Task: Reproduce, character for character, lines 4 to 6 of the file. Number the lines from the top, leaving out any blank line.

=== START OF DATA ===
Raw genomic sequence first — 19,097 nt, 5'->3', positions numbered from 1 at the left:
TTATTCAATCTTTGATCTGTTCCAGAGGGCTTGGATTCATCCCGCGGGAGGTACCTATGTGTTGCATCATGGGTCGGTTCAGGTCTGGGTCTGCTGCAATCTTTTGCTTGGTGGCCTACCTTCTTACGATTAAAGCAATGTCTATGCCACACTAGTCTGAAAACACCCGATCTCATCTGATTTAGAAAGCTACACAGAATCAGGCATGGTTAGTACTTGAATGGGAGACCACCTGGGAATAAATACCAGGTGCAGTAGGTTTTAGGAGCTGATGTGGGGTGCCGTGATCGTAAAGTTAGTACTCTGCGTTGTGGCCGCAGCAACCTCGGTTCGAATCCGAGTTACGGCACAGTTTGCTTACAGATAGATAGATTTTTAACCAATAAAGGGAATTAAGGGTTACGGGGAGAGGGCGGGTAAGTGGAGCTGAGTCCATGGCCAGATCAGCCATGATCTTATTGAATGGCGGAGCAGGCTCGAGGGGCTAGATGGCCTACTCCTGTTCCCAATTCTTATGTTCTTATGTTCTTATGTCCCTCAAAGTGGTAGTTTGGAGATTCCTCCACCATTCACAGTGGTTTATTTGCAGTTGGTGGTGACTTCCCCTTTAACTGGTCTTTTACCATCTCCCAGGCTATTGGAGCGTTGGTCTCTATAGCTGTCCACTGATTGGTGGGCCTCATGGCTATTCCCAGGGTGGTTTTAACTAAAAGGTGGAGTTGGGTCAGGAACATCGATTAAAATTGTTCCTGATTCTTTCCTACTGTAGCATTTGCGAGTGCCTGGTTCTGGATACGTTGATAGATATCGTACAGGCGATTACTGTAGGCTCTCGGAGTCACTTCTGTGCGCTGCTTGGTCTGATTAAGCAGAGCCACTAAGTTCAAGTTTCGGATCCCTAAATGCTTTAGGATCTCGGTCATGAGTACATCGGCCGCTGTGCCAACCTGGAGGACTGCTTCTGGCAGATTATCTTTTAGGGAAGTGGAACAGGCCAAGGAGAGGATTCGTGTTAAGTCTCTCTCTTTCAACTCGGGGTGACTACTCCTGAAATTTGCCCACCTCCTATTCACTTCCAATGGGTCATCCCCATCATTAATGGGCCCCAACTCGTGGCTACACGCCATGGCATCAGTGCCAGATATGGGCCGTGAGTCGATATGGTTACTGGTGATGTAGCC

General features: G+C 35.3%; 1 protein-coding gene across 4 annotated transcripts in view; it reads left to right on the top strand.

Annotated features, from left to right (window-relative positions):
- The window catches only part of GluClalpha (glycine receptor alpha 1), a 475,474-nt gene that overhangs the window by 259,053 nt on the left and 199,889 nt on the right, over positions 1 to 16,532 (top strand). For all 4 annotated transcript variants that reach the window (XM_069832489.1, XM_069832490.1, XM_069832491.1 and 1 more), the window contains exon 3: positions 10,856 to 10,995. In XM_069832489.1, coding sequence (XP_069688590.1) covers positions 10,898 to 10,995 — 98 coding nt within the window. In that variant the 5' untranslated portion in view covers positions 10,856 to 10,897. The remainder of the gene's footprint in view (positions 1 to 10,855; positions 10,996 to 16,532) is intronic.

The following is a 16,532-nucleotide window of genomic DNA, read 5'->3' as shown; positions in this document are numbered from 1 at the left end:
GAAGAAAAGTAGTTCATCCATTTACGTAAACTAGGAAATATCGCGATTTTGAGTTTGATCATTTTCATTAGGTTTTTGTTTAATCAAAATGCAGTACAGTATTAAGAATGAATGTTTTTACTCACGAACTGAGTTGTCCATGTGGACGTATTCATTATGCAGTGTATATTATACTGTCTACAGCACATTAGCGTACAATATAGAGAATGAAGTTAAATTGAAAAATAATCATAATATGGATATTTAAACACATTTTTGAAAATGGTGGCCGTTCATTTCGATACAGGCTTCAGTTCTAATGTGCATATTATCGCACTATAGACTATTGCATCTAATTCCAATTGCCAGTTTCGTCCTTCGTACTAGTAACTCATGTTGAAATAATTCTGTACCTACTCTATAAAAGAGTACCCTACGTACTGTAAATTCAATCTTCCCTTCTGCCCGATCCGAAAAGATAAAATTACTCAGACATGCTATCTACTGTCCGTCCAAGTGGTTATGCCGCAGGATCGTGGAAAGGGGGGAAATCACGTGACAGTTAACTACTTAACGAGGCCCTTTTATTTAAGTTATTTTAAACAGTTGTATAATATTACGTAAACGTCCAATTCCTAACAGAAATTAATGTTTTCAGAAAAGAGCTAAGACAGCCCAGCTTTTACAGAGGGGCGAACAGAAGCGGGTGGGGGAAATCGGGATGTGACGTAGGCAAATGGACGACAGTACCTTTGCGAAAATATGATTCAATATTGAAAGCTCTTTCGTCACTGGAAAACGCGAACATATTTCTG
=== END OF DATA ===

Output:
Annotated features, from left to right (window-relative positions):
- The window catches only part of GluClalpha (glycine receptor alpha 1), a 475,474-nt gene that overhangs the window by 259,053 nt on the left and 199,889 nt on the right, over positions 1 to 16,532 (top strand). For all 4 annotated transcript variants that reach the window (XM_069832489.1, XM_069832490.1, XM_069832491.1 and 1 more), the window contains exon 3: positions 10,856 to 10,995. In XM_069832489.1, coding sequence (XP_069688590.1) covers positions 10,898 to 10,995 — 98 coding nt within the window. In that variant the 5' untranslated portion in view covers positions 10,856 to 10,897. The remainder of the gene's footprint in view (positions 1 to 10,855; positions 10,996 to 16,532) is intronic.

The following is a 16,532-nucleotide window of genomic DNA, read 5'->3' as shown; positions in this document are numbered from 1 at the left end: